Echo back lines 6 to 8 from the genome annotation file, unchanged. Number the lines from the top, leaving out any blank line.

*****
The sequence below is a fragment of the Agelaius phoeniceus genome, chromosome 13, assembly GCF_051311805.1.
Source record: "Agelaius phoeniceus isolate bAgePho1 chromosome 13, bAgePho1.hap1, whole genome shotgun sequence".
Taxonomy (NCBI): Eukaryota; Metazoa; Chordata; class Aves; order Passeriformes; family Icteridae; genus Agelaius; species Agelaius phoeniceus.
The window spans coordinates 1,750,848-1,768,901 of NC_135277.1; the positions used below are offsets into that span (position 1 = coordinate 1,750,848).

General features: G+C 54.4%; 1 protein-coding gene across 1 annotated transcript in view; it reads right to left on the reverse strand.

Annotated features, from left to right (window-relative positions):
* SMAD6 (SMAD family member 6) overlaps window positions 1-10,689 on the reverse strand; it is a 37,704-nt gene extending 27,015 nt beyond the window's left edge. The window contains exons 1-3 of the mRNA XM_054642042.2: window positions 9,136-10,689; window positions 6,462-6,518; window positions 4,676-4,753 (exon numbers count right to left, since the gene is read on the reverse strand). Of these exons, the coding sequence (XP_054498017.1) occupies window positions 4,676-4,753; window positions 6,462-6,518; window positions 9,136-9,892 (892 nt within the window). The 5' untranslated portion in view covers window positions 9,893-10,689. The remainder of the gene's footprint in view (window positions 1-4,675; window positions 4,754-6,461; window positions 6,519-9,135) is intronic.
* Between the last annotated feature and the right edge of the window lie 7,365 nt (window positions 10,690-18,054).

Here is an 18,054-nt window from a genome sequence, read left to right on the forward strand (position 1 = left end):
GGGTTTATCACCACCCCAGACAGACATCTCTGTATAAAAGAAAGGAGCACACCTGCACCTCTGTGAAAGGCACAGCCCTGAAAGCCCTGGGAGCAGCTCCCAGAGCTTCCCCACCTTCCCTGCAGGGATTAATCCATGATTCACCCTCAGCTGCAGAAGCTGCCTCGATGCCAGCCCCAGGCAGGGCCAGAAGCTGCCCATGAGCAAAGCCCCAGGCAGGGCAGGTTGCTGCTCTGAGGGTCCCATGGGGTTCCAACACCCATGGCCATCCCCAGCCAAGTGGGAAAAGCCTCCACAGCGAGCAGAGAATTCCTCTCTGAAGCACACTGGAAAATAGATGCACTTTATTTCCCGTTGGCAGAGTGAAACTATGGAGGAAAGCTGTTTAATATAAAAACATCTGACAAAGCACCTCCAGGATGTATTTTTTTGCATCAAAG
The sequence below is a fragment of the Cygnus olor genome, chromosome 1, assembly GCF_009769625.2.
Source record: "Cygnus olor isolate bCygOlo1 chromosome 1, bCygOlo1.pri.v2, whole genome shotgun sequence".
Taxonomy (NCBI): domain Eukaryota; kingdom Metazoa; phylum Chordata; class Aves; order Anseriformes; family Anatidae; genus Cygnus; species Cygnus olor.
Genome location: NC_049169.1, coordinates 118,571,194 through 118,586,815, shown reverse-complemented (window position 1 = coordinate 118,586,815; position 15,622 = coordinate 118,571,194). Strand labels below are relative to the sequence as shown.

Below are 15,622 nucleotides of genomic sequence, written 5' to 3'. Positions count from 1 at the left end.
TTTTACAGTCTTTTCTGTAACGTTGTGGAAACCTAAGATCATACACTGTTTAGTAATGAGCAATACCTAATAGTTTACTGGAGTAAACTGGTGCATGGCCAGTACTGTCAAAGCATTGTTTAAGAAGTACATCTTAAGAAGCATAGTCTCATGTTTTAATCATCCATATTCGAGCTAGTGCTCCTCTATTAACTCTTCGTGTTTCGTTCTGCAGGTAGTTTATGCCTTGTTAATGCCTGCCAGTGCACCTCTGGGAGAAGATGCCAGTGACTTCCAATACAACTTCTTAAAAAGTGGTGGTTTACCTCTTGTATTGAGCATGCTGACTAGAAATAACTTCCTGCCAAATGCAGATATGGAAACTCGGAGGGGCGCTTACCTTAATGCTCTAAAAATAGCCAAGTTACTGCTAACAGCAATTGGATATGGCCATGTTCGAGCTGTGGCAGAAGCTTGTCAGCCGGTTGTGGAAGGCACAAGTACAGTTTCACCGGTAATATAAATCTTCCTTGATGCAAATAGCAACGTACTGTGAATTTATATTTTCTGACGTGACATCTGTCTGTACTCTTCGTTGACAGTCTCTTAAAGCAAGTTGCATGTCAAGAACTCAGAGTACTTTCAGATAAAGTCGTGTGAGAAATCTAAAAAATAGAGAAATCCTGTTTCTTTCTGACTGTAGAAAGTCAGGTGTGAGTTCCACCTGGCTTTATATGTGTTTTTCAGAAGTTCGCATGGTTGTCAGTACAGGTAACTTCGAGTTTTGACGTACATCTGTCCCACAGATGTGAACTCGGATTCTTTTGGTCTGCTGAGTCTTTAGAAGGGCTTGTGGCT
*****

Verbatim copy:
Annotated features, from left to right (window-relative positions):
* SMAD6 (SMAD family member 6) overlaps window positions 1-10,689 on the reverse strand; it is a 37,704-nt gene extending 27,015 nt beyond the window's left edge. The window contains exons 1-3 of the mRNA XM_054642042.2: window positions 9,136-10,689; window positions 6,462-6,518; window positions 4,676-4,753 (exon numbers count right to left, since the gene is read on the reverse strand). Of these exons, the coding sequence (XP_054498017.1) occupies window positions 4,676-4,753; window positions 6,462-6,518; window positions 9,136-9,892 (892 nt within the window). The 5' untranslated portion in view covers window positions 9,893-10,689. The remainder of the gene's footprint in view (window positions 1-4,675; window positions 4,754-6,461; window positions 6,519-9,135) is intronic.
* Between the last annotated feature and the right edge of the window lie 7,365 nt (window positions 10,690-18,054).